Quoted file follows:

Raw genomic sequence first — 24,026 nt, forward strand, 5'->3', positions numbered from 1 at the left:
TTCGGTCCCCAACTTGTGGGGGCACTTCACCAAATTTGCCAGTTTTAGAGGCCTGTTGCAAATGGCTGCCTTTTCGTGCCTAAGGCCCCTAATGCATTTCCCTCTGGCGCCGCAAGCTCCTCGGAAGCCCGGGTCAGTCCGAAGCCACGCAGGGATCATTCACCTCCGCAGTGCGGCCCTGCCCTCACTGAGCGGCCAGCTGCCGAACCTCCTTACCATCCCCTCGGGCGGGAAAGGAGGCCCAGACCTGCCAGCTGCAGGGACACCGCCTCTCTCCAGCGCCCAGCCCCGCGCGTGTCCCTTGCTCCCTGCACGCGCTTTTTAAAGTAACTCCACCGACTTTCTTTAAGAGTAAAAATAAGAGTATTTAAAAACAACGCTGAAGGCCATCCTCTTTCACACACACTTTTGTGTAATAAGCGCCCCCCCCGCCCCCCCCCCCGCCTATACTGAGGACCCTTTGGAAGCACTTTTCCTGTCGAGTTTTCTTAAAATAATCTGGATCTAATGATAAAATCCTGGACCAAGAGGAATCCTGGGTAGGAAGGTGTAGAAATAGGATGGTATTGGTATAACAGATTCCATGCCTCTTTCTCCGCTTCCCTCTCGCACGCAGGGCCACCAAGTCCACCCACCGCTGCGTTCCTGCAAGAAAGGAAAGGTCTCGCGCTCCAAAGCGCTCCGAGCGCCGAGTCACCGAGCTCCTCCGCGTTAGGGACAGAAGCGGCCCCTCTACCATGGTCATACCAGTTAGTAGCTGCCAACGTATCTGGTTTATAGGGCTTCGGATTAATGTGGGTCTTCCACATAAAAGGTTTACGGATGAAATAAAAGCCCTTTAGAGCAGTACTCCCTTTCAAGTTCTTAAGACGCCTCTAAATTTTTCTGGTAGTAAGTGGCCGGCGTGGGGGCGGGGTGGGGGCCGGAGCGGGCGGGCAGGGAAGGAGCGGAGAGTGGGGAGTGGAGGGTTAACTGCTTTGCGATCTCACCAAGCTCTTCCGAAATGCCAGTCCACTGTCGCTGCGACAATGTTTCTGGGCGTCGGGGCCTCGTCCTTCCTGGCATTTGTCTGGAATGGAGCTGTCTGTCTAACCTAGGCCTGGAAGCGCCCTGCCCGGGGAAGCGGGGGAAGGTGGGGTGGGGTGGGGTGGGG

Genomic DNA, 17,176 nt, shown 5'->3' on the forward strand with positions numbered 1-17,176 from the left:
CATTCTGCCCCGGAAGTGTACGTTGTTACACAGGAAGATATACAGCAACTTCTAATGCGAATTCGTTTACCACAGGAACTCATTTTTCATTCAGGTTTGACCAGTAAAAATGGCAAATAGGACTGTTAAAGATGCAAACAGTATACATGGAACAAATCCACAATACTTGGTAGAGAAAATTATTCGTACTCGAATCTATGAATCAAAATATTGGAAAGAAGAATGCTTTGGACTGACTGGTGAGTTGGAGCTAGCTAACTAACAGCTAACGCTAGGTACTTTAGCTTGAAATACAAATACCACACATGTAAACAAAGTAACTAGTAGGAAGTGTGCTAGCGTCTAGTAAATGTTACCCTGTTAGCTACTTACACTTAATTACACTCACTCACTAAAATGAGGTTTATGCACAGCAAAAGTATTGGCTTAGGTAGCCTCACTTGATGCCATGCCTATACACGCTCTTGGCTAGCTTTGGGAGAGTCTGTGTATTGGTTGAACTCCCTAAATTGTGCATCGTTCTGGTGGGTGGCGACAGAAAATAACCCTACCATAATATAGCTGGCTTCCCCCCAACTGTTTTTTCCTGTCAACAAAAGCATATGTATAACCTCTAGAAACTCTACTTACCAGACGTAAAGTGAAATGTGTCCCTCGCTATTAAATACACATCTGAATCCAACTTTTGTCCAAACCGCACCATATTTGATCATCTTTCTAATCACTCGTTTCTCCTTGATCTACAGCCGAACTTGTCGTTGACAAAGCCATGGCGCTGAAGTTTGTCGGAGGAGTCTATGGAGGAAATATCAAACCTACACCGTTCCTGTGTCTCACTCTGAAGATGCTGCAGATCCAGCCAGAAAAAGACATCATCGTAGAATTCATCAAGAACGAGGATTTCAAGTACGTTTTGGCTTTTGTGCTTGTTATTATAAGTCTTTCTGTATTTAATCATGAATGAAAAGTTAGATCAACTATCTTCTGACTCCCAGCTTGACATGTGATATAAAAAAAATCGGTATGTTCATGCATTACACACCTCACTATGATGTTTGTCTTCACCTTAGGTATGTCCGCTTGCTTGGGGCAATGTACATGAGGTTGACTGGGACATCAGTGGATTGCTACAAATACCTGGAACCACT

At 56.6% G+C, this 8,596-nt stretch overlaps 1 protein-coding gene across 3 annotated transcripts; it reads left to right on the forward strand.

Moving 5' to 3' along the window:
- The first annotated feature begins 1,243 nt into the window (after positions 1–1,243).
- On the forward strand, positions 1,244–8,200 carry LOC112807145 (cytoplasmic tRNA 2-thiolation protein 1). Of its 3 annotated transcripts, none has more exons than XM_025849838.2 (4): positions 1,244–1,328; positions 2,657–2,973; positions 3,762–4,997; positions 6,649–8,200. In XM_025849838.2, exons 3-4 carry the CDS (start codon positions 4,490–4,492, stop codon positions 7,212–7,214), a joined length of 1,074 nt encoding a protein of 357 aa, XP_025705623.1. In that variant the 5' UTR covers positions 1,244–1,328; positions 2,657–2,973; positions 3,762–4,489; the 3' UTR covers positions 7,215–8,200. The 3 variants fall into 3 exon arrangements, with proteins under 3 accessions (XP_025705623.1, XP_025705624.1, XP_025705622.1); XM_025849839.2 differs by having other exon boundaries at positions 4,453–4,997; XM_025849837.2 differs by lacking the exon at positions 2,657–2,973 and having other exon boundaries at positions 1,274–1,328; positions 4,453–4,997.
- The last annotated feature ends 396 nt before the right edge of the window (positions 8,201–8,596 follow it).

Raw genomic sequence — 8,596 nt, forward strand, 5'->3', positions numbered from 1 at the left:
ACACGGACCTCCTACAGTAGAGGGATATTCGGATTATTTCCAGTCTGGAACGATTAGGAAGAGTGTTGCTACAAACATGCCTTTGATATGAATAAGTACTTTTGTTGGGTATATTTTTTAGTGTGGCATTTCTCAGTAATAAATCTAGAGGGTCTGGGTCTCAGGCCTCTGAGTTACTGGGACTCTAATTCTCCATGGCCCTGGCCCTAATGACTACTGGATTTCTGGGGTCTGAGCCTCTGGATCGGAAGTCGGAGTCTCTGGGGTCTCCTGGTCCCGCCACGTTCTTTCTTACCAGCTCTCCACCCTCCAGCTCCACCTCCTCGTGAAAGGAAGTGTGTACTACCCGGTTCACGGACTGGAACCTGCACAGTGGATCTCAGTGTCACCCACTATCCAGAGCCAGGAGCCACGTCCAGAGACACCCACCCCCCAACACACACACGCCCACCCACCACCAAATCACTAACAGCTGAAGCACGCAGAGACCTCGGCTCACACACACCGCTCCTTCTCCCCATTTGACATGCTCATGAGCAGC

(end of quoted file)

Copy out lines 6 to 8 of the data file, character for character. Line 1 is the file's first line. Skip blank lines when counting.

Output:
Moving 5' to 3' along the window:
- The first annotated feature begins 1,243 nt into the window (after positions 1–1,243).
- On the forward strand, positions 1,244–8,200 carry LOC112807145 (cytoplasmic tRNA 2-thiolation protein 1). Of its 3 annotated transcripts, none has more exons than XM_025849838.2 (4): positions 1,244–1,328; positions 2,657–2,973; positions 3,762–4,997; positions 6,649–8,200. In XM_025849838.2, exons 3-4 carry the CDS (start codon positions 4,490–4,492, stop codon positions 7,212–7,214), a joined length of 1,074 nt encoding a protein of 357 aa, XP_025705623.1. In that variant the 5' UTR covers positions 1,244–1,328; positions 2,657–2,973; positions 3,762–4,489; the 3' UTR covers positions 7,215–8,200. The 3 variants fall into 3 exon arrangements, with proteins under 3 accessions (XP_025705623.1, XP_025705624.1, XP_025705622.1); XM_025849839.2 differs by having other exon boundaries at positions 4,453–4,997; XM_025849837.2 differs by lacking the exon at positions 2,657–2,973 and having other exon boundaries at positions 1,274–1,328; positions 4,453–4,997.